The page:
In these days of widespread information, we are able to become more and more aware of what we put into our bodies, and what are the good and bad qualities of everything we eat. Most of us want to feed ourselves and our families the best possible quality produce we can source, but might be a bit unsure how to figure out what that is.
It’s a general consensus that organic is better, but why exactly is that the case?
What does organic mean?
Organic food is produced by a natural farming system that prohibits the use of any manmade or synthetic fertilisers, pesticides, or additives, processes such as irradiation and also prohibits the use of any genetically modified material. Organic produce can include, but is not limited to fruit and vegetables, meat, dairy and other protein products, and seeds and grains.
Organic farming is built on the concepts of using all natural products to grow and enhance your produce including systems of farming that were successful hundreds and thousands of years ago.
So what is better about organic food?
First and foremost, the lack of pesticides in the produce is said to be cleaner for your system. While companies producing non-organic food will assure you that it is safe for consumption, there has not been enough human studies done to support this. The World Health Organization has stated that some chemicals used in farming could be carcinogenic to humans, and may affect your brain, digestive system and internal organs. The National Academy of Science has stated that any exposure to chemical pesticides is not recommended for pregnant women, infants and children, or anyone with a reduced immune system. Basically we don’t know enough yet to be sure.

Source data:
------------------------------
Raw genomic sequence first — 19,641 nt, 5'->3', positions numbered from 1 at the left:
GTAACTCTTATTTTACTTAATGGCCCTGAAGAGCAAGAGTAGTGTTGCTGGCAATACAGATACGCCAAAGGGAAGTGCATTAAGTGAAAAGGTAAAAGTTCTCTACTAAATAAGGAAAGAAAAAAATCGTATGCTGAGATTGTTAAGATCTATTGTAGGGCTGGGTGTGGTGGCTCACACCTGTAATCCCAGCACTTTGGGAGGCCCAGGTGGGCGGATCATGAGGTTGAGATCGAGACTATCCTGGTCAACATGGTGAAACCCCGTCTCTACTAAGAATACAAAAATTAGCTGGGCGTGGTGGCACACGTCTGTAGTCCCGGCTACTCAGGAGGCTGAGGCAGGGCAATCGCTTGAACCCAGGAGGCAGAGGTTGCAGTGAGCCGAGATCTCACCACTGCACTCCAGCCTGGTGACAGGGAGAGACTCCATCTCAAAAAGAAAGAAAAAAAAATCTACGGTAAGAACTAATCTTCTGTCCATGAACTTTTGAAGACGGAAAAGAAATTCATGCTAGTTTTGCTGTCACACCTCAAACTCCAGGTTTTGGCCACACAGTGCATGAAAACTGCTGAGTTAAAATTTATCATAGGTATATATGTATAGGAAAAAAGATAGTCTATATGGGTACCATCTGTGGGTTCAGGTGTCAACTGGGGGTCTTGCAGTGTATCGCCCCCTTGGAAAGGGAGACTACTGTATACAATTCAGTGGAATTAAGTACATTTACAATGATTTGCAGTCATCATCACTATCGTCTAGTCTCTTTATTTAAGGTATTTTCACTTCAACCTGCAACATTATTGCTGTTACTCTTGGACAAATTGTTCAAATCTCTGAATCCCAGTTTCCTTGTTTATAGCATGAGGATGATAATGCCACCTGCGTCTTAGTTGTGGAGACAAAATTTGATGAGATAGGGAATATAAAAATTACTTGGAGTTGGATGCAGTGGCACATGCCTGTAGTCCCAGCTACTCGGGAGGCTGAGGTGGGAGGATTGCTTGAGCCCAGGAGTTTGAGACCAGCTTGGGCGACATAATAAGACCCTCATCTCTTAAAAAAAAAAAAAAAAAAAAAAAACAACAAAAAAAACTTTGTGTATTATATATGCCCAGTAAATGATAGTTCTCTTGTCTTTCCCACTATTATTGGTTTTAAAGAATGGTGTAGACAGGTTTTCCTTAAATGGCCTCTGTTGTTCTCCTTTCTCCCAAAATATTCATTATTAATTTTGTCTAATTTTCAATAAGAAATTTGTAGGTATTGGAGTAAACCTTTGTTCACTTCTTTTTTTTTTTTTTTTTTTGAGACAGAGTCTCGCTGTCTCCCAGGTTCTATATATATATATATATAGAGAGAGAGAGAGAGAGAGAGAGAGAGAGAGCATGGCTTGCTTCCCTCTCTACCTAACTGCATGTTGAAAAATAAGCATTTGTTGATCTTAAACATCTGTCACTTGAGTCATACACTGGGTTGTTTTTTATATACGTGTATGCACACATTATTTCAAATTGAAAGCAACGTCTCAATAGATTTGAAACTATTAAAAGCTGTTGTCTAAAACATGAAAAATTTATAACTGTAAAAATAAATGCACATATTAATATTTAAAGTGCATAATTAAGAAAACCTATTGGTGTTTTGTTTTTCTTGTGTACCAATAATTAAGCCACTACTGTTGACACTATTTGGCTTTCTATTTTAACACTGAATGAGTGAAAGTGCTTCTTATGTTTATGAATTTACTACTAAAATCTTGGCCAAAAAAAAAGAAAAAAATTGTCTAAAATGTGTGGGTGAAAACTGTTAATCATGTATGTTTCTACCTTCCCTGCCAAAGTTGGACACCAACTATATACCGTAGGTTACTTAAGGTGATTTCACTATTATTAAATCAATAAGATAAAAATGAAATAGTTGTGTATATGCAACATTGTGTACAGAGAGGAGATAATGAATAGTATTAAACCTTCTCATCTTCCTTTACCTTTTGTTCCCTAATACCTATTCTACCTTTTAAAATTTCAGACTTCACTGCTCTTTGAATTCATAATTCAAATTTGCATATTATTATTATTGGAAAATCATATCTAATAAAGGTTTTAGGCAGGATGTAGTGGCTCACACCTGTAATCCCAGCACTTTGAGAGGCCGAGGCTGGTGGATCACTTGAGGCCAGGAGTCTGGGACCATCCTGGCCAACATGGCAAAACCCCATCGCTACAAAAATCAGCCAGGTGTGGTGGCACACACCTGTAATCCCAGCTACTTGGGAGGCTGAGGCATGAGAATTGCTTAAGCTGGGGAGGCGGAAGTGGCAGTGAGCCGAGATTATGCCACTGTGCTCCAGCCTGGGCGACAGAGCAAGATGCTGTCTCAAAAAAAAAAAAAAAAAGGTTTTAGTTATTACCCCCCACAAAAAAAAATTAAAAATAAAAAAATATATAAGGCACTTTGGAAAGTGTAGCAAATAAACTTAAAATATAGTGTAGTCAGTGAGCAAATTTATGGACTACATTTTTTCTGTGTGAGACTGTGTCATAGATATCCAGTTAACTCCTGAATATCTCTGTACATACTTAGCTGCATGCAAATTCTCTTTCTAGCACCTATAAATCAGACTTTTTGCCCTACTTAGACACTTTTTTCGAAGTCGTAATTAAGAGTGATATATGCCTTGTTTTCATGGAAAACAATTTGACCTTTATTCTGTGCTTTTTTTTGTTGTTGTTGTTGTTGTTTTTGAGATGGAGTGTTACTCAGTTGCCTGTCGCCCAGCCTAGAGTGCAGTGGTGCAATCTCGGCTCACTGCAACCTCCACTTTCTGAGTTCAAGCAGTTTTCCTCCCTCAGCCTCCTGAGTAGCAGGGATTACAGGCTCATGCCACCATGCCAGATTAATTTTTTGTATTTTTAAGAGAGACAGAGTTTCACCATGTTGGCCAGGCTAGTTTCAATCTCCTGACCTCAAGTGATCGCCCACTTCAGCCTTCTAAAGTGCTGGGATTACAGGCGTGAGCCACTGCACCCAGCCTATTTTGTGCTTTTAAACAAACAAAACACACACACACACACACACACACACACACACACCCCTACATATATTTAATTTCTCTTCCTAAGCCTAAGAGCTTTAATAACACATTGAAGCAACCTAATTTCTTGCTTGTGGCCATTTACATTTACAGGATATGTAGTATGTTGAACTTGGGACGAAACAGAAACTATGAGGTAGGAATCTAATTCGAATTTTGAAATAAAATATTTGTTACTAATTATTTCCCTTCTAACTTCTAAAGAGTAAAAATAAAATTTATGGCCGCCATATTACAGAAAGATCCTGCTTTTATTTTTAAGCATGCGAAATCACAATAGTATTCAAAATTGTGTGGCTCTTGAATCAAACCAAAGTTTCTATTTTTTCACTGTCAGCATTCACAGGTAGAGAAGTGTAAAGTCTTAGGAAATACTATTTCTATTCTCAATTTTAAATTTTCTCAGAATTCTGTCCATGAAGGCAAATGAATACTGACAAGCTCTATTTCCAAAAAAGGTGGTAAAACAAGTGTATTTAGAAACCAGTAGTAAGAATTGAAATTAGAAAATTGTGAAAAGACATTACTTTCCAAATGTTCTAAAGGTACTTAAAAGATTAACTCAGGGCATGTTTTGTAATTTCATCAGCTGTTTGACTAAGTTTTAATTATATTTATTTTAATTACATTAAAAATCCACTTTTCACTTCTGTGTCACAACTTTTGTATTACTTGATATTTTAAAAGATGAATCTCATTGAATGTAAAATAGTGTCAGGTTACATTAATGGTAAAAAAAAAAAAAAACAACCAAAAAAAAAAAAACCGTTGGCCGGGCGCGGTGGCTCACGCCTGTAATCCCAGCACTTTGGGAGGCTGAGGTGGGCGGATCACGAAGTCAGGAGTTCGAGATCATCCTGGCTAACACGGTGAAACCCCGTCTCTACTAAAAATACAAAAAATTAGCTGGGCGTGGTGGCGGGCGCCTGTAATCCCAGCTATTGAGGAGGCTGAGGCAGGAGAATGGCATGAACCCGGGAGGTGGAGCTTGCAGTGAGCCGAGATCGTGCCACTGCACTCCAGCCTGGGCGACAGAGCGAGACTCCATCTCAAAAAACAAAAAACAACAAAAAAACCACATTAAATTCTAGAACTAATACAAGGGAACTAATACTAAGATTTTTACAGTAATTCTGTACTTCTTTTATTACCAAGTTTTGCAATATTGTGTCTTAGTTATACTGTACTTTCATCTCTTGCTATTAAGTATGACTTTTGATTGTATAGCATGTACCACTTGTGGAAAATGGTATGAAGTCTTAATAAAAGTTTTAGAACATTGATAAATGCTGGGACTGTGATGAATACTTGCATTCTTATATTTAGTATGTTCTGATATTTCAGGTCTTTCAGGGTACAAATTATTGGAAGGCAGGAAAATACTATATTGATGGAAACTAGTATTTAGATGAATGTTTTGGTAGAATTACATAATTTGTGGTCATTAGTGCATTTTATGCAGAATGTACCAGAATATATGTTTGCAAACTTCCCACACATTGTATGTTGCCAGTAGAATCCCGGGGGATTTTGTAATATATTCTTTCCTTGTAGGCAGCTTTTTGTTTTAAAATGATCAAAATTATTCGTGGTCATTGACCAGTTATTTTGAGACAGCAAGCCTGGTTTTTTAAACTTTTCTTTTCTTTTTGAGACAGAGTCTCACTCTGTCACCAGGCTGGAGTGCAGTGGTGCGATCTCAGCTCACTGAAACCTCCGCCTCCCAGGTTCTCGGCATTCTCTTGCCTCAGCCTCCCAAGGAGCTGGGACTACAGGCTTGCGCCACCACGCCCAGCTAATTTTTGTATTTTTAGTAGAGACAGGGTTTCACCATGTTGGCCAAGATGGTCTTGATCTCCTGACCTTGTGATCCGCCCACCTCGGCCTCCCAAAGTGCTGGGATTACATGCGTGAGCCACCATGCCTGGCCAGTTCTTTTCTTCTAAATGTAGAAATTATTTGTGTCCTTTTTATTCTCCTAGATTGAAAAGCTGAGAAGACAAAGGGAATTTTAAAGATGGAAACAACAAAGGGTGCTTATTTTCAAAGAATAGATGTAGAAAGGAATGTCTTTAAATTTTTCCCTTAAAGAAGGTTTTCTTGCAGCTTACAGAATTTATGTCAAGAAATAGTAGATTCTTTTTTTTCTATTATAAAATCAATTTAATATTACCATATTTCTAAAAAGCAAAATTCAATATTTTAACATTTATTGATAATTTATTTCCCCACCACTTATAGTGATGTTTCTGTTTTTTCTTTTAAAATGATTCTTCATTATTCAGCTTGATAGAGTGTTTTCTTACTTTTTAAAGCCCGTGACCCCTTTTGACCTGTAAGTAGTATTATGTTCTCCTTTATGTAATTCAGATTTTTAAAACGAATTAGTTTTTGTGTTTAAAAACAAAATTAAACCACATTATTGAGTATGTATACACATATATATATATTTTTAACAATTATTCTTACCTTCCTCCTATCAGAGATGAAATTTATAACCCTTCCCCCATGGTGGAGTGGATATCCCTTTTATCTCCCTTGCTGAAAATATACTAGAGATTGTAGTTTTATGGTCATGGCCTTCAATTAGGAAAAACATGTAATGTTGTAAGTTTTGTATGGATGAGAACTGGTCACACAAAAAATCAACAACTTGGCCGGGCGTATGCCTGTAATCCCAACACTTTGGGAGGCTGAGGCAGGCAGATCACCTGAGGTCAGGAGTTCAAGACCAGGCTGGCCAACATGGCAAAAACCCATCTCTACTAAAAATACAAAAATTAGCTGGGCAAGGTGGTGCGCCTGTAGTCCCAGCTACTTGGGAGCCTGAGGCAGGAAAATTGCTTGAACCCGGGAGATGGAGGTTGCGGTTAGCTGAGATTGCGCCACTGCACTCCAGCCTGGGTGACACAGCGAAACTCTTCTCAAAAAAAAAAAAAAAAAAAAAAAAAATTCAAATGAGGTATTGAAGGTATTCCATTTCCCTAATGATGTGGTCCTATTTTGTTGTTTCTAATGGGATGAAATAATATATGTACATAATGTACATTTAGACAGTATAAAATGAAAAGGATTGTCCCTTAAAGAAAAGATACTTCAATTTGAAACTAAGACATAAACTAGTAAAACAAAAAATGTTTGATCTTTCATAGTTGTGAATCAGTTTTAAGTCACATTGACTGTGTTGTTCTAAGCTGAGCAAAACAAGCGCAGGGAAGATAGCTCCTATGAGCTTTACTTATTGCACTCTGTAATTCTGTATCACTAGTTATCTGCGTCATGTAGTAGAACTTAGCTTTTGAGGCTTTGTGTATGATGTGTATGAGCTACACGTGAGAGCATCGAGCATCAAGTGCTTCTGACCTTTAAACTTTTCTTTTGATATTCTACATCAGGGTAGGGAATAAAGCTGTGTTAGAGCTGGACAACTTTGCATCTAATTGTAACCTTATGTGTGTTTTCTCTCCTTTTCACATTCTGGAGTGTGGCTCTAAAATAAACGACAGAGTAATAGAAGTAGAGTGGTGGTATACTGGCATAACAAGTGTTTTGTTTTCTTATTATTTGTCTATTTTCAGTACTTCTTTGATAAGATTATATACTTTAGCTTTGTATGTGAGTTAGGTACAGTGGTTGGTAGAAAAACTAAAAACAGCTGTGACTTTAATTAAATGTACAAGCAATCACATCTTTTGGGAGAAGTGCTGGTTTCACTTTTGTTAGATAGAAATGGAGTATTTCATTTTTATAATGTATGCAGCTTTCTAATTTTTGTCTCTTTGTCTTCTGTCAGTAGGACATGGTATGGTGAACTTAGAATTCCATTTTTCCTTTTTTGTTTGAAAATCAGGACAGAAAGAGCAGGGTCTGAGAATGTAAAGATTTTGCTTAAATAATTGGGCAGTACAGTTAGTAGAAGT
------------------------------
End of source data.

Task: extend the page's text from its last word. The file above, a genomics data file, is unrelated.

Other reasons you may want to consider an organic diet:
The food tastes better and in many situations has a higher vitamin and anti-oxidant content than their non-organic counterparts. This may be because the plants have to be actively stronger to fight their own pests and may be higher in nutrients as a result.
More fragile fruit and vegetables are generally exposed to the highest level of chemicals, so at the very least you should consider going organic with what is called the ‘dirty dozen’; apples, bell peppers, celery, cherries, grapes, lettuce, nectarines, peaches, pears, potatoes, spinach and strawberries.
The plants have not been genetically modified meaning their DNA has not been altered. This can be a growing process used to create larger and prettier produce, which often comes at a cost to nutritional content and taste.
The produce is guaranteed to be fresher and have travelled less miles because it is not grown or stored using any chemical preservatives. Often non-organic produce is picked unripe to travel better across longer distances, and is then gassed to ripen on arrival.
Choosing organic produce will ensure you avoid all of this.
Buying organic produce supports the little guy, the local producer, and the people who really care about the environment. It puts money back into the local economy. Doesn’t this sound like something you want to do?
The animals in organic farming are generally better treated, with free range environments and no chemicals used in their food sources.